You found me when I was a tween with big brown eyes and a little body that was only just beginning to stretch out, remnants of baby fat still holding on tight. You sunk your teeth into me at school, telling me that I was OK as I was, but wouldn't I be better with straight A's?
You spread your arms wide across my life, seeping in, like milk into a glass of coffee, until we were one. No longer me + perfectionism, but, instead, a new version of me, one that was obsessed with becoming perfect. You convinced me that perfect equalled good. And didn't I want to be a good girl?
You taught me that I'd be more lovable - better - if I joined more clubs in middle school. And, in high school, you convinced me that if I was going to join them anyway, shouldn't I run for office? Why just participate, when you can be a leader? You asked me. Leaders are better.
By then, you'd latched on to my appearance, too. You made me question my round face, wondering if I'd be more beautiful without chubby cheeks. You asked questions about why I was so tall. Most of the boys aren't even this tall, you reminded me. Why are you taller than them, when you're a girl?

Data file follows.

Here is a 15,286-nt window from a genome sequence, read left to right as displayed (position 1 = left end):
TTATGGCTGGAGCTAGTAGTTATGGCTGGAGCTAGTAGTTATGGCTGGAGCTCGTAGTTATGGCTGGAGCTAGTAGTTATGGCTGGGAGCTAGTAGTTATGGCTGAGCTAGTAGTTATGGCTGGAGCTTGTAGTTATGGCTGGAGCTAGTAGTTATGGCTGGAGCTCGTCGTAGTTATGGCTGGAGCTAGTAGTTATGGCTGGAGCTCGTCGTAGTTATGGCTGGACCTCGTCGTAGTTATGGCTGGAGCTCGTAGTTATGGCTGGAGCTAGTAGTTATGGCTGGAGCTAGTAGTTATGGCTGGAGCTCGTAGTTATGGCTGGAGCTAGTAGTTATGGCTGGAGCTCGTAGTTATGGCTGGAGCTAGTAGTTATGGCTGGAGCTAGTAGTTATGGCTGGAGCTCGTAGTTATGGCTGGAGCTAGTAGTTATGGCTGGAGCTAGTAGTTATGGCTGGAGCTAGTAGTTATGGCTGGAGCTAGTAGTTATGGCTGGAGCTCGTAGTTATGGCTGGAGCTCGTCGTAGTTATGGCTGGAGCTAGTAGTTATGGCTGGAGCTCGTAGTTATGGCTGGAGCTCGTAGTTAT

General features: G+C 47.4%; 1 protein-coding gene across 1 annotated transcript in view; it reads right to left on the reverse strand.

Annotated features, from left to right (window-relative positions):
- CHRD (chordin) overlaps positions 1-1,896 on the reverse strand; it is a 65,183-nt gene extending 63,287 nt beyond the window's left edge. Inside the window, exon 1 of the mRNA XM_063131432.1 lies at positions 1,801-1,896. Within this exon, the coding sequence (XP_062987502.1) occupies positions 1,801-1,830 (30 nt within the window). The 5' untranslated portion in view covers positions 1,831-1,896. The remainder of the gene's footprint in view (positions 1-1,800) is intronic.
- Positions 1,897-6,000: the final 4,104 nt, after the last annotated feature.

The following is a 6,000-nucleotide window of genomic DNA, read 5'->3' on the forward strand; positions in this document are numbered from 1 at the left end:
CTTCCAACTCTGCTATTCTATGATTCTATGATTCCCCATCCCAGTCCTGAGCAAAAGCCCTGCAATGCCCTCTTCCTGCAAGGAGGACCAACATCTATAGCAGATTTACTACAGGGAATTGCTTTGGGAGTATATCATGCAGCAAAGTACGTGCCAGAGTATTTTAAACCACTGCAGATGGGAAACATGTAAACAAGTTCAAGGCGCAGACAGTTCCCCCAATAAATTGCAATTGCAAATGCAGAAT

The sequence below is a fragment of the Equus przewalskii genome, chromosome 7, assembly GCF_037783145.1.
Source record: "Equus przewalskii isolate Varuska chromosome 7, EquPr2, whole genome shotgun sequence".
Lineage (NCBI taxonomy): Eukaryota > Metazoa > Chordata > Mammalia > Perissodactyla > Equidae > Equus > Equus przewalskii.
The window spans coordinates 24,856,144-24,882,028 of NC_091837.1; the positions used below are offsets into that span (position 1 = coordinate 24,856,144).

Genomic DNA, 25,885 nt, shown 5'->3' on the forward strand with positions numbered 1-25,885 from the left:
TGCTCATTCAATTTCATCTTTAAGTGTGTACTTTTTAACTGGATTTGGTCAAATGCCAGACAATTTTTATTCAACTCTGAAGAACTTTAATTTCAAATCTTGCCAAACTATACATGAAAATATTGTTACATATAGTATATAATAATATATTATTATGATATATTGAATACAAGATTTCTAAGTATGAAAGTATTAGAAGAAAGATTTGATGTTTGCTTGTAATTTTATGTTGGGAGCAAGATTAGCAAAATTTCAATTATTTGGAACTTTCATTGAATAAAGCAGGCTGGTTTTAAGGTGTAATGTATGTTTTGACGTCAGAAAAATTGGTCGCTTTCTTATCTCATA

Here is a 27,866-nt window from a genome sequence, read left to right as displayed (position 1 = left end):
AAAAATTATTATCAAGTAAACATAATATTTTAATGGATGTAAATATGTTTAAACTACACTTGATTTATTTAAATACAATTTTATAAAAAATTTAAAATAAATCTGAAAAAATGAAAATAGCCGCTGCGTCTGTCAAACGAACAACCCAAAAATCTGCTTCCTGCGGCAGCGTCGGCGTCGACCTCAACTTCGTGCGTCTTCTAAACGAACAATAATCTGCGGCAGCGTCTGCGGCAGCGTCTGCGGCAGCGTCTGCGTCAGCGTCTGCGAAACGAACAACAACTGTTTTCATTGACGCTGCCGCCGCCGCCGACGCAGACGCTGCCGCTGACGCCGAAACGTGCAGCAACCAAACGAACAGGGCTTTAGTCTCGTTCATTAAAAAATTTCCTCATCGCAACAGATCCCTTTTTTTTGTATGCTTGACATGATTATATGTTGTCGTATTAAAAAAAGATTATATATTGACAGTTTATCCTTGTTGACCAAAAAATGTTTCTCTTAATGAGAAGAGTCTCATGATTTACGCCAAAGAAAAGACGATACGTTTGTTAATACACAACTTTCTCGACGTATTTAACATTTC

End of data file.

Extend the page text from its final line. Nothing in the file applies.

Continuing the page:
You noticed, before I did, that I wasn't going on very many dates. You started to point out why that was. My mom told me I was intimidating because I was so beautiful and smart. (Bless moms everywhere.) But you told me she was wrong.
You told me it was because I wasn't as pretty as those other girls, that boys wouldn't find someone like me attractive.
You made me wonder if being so tall was manly. Maybe that's why they don't like you, you told me. They probably think you're manly.
By senior year, you'd won. I applied to seven colleges, got into six and was waitlisted by the seventh. Instead of celebrating, you reminded me that the waitlist was a failure. You waved it in front of me like a white flag, Surrender! You told me. Just give up. You aren't fooling anyone anymore. Everyone knows you're not smart now.